Word of Mouth
Ask around. If your friends and family hunt, they can be a great source of trusted advice about where to go hunting. They know you well and can give you honest feedback about where you might be happy hunting. They might have contacts they trust who hunt that they are happy to refer you to. However, watch out for those who might steer you onto an outfitter so that they can get a discount hunt in return. Also, check the currency of their recommendation – a lot can happen in the five years since they went and conditions could have changed dramatically. If a friend recommends an outfitter, do your due diligence just as you would on any outfitter.

Hunting Shows
Most reputable, professional outfitters will attend at least the major hunting shows. Smaller outfitters may only attend local shows. Shows are simply the best ways for outfitters to connect with hunters face to face, so take advantage of the opportunity if you can.

Before attending a show, look at the exhibitor list and look up any outfitters of interest online first. Check their testimonials and go with a plan in mind. Talking to people at shows helps you get a feel for attitude and personality. Just remember:

  • Always talk to the outfitter himself and not just the guides he has brought to the Show
  • Get a feel for the type of hunting they offer and find out if it matches what you’re looking for
  • Ask about the experience level of his team
  • Ask for a list of references you can follow up
  • If this outfitter is offering a show special, ask for a few days to check his references and even have him follow up in writing
  • ALWAYS actually check the references!
  • Ask questions! If the outfitter is busy, ask him to spend time with you after the show, or call you later in the evening or the next day.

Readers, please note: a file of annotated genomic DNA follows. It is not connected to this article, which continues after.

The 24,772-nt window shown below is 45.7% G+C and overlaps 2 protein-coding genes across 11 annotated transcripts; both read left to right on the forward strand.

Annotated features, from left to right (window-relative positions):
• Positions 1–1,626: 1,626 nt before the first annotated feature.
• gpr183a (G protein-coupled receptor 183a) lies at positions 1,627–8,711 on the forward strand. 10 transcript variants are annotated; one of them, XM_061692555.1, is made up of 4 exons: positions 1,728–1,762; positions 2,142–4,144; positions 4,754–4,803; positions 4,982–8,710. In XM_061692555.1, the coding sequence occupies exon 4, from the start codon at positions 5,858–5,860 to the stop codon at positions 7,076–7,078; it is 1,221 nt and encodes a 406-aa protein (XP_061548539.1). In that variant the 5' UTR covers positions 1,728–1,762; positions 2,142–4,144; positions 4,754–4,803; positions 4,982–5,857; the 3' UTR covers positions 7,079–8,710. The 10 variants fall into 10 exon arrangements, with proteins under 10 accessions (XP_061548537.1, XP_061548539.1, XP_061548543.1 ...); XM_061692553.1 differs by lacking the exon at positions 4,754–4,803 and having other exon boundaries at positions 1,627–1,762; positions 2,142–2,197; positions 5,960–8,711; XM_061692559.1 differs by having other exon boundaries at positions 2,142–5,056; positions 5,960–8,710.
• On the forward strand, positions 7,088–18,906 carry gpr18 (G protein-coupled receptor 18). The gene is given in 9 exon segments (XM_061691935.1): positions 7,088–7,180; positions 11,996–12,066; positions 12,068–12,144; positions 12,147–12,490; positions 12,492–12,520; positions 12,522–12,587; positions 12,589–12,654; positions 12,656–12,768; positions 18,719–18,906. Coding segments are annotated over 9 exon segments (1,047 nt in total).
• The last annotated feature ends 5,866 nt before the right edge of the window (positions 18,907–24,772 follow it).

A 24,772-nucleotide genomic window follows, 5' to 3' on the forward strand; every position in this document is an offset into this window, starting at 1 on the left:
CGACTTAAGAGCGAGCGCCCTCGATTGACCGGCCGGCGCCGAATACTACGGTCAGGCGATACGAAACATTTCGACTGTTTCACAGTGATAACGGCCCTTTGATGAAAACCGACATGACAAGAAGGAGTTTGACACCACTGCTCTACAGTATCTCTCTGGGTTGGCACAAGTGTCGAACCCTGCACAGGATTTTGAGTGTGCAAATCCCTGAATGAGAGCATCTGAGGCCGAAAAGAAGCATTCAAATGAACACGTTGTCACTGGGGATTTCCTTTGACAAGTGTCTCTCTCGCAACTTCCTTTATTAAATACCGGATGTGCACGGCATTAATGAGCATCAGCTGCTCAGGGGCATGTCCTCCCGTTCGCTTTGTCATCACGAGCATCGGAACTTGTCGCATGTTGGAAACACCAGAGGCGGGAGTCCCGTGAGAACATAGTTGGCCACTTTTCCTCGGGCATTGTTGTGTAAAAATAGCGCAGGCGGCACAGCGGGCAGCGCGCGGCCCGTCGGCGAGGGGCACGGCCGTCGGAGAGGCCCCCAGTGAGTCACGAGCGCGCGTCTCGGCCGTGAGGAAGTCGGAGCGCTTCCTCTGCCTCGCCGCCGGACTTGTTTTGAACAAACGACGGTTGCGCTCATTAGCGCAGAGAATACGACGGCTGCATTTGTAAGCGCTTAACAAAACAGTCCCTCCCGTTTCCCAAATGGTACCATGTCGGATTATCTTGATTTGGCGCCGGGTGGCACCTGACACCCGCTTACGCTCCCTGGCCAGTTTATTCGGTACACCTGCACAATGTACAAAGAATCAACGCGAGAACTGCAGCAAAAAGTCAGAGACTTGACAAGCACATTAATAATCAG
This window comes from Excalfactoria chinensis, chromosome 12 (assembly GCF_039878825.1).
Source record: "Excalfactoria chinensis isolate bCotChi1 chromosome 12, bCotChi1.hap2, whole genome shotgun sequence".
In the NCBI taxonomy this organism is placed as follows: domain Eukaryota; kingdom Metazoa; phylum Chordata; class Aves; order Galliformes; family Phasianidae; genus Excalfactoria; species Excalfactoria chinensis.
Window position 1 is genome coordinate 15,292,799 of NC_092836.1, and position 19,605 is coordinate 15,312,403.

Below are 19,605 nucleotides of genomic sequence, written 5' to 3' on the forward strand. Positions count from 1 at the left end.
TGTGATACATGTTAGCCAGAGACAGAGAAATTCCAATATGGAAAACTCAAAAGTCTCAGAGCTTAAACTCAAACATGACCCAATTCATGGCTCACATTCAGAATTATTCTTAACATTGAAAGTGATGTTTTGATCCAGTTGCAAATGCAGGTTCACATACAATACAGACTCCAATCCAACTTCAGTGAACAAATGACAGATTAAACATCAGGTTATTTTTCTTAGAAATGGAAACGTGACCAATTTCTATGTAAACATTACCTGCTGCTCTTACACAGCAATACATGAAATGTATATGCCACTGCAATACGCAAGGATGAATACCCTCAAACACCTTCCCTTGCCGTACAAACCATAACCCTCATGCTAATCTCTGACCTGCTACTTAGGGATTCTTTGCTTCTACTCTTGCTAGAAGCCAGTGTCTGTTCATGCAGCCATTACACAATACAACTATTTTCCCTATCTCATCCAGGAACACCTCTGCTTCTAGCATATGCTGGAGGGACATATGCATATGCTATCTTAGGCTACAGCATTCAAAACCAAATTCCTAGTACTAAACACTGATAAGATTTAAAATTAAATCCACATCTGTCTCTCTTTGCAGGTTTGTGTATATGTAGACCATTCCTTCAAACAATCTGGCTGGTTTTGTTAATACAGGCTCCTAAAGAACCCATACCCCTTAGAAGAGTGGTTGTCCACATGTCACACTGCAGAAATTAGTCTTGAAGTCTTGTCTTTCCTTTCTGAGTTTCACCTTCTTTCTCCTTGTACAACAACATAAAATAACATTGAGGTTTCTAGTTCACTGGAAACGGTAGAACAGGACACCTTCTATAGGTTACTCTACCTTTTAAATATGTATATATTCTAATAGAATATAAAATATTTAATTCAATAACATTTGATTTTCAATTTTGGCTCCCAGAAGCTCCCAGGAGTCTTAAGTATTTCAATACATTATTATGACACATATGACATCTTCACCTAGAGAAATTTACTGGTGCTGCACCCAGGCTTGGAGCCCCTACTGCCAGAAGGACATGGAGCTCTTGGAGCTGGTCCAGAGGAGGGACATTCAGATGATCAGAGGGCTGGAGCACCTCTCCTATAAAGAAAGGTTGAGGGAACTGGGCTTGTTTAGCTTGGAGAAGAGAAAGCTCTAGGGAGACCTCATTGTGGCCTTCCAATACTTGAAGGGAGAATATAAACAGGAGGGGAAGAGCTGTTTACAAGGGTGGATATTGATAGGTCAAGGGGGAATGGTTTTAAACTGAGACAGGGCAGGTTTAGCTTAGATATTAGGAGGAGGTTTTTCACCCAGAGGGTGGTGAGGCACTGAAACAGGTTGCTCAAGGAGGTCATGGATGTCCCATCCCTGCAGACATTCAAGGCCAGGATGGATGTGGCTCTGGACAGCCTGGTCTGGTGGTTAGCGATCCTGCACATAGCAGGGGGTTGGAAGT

• Don’t judge an outfitter just by the display of heads in the booth or their pictures – they may or may not be a good representation of what they have to offer. Do get a feeling for how professionally presented they are, and their attention to detail – this is the kind of attitude you want displayed in the field
  • Remember the outfitter wants to talk to as many people as possible. Have your questions ready and don’t waste his time if you’re not actually interested in booking a hunt
  • Be very honest with the outfitter about your expectations and your physical limitations. Will the guide work with you?
  • Ask if there are any hidden fees – is all food and house wine or beer included, what about airport transfers?
  • Ask about trophy preparation and shipping back home
  • Ask about group rates and/or bringing a friend or your partner who doesn’t hunt. Many top lodges will offer a wide range of activities for non-hunting partners, this makes it easier to stay that bit longer if you need to secure a top trophy.


After you’ve talked with an outfitter, it’s important to pay attention to whether they follow up to convey how much they want to work with you. Are they passionate or perfunctory? What will help you achieve the hunting experience of a lifetime?

Identifying the perfect outfitter isn’t easy; it starts with asking smarter questions – of yourself and finally, of them.

Happy hunting!